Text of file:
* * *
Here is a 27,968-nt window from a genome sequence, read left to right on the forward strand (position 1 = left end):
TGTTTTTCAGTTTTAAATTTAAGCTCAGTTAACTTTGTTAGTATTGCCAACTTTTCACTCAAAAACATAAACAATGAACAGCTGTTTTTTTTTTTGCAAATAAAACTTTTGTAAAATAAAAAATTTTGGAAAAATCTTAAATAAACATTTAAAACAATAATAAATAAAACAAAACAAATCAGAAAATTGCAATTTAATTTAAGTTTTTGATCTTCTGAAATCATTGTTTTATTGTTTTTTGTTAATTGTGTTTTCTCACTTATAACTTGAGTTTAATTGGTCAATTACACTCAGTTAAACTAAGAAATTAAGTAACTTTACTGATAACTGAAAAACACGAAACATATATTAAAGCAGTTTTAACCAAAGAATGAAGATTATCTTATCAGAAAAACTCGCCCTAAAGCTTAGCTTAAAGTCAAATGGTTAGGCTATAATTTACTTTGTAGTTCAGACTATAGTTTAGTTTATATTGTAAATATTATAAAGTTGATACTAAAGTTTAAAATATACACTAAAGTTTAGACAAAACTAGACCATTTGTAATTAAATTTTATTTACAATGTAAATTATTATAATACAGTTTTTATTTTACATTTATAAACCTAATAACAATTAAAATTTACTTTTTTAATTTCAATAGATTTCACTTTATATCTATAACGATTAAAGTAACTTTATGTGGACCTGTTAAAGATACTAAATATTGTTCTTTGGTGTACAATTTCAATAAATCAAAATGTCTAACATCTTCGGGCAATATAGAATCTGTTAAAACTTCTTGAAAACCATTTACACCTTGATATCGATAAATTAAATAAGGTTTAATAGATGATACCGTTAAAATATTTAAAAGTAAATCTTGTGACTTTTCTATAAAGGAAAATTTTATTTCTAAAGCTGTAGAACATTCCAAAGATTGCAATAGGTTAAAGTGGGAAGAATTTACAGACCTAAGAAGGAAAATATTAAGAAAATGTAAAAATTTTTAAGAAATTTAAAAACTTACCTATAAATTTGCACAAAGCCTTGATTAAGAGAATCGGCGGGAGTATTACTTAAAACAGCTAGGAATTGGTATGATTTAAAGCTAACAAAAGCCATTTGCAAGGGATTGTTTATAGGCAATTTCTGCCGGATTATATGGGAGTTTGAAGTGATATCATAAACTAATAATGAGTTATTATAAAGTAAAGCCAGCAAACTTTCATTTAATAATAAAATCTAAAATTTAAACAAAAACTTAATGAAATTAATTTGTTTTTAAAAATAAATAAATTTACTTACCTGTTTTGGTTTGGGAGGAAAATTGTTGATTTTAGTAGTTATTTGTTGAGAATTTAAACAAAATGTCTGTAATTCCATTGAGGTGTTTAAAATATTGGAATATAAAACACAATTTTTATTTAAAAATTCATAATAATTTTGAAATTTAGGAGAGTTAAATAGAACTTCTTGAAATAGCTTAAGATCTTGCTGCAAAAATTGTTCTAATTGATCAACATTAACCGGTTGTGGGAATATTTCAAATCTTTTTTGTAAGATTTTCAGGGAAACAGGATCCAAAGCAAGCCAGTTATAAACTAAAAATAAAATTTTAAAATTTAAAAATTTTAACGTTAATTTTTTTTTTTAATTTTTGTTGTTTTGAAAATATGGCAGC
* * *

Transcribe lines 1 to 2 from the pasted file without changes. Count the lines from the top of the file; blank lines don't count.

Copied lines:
Here is a 27,968-nt window from a genome sequence, read left to right on the forward strand (position 1 = left end):
TGTTTTTCAGTTTTAAATTTAAGCTCAGTTAACTTTGTTAGTATTGCCAACTTTTCACTCAAAAACATAAACAATGAACAGCTGTTTTTTTTTTTGCAAATAAAACTTTTGTAAAATAAAAAATTTTGGAAAAATCTTAAATAAACATTTAAAACAATAATAAATAAAACAAAACAAATCAGAAAATTGCAATTTAATTTAAGTTTTTGATCTTCTGAAATCATTGTTTTATTGTTTTTTGTTAATTGTGTTTTCTCACTTATAACTTGAGTTTAATTGGTCAATTACACTCAGTTAAACTAAGAAATTAAGTAACTTTACTGATAACTGAAAAACACGAAACATATATTAAAGCAGTTTTAACCAAAGAATGAAGATTATCTTATCAGAAAAACTCGCCCTAAAGCTTAGCTTAAAGTCAAATGGTTAGGCTATAATTTACTTTGTAGTTCAGACTATAGTTTAGTTTATATTGTAAATATTATAAAGTTGATACTAAAGTTTAAAATATACACTAAAGTTTAGACAAAACTAGACCATTTGTAATTAAATTTTATTTACAATGTAAATTATTATAATACAGTTTTTATTTTACATTTATAAACCTAATAACAATTAAAATTTACTTTTTTAATTTCAATAGATTTCACTTTATATCTATAACGATTAAAGTAACTTTATGTGGACCTGTTAAAGATACTAAATATTGTTCTTTGGTGTACAATTTCAATAAATCAAAATGTCTAACATCTTCGGGCAATATAGAATCTGTTAAAACTTCTTGAAAACCATTTACACCTTGATATCGATAAATTAAATAAGGTTTAATAGATGATACCGTTAAAATATTTAAAAGTAAATCTTGTGACTTTTCTATAAAGGAAAATTTTATTTCTAAAGCTGTAGAACATTCCAAAGATTGCAATAGGTTAAAGTGGGAAGAATTTACAGACCTAAGAAGGAAAATATTAAGAAAATGTAAAAATTTTTAAGAAATTTAAAAACTTACCTATAAATTTGCACAAAGCCTTGATTAAGAGAATCGGCGGGAGTATTACTTAAAACAGCTAGGAATTGGTATGATTTAAAGCTAACAAAAGCCATTTGCAAGGGATTGTTTATAGGCAATTTCTGCCGGATTATATGGGAGTTTGAAGTGATATCATAAACTAATAATGAGTTATTATAAAGTAAAGCCAGCAAACTTTCATTTAATAATAAAATCTAAAATTTAAACAAAAACTTAATGAAATTAATTTGTTTTTAAAAATAAATAAATTTACTTACCTGTTTTGGTTTGGGAGGAAAATTGTTGATTTTAGTAGTTATTTGTTGAGAATTTAAACAAAATGTCTGTAATTCCATTGAGGTGTTTAAAATATTGGAATATAAAACACAATTTTTATTTAAAAATTCATAATAATTTTGAAATTTAGGAGAGTTAAATAGAACTTCTTGAAATAGCTTAAGATCTTGCTGCAAAAATTGTTCTAATTGATCAACATTAACCGGTTGTGGGAATATTTCAAATCTTTTTTGTAAGATTTTCAGGGAAACAGGATCCAAAGCAAGCCAGTTATAAACTAAAAATAAAATTTTAAAATTTAAAAATTTTAACGTTAATTTTTTTTTTTAATTTTTGTTGTTTTGAAAATATGGCAGC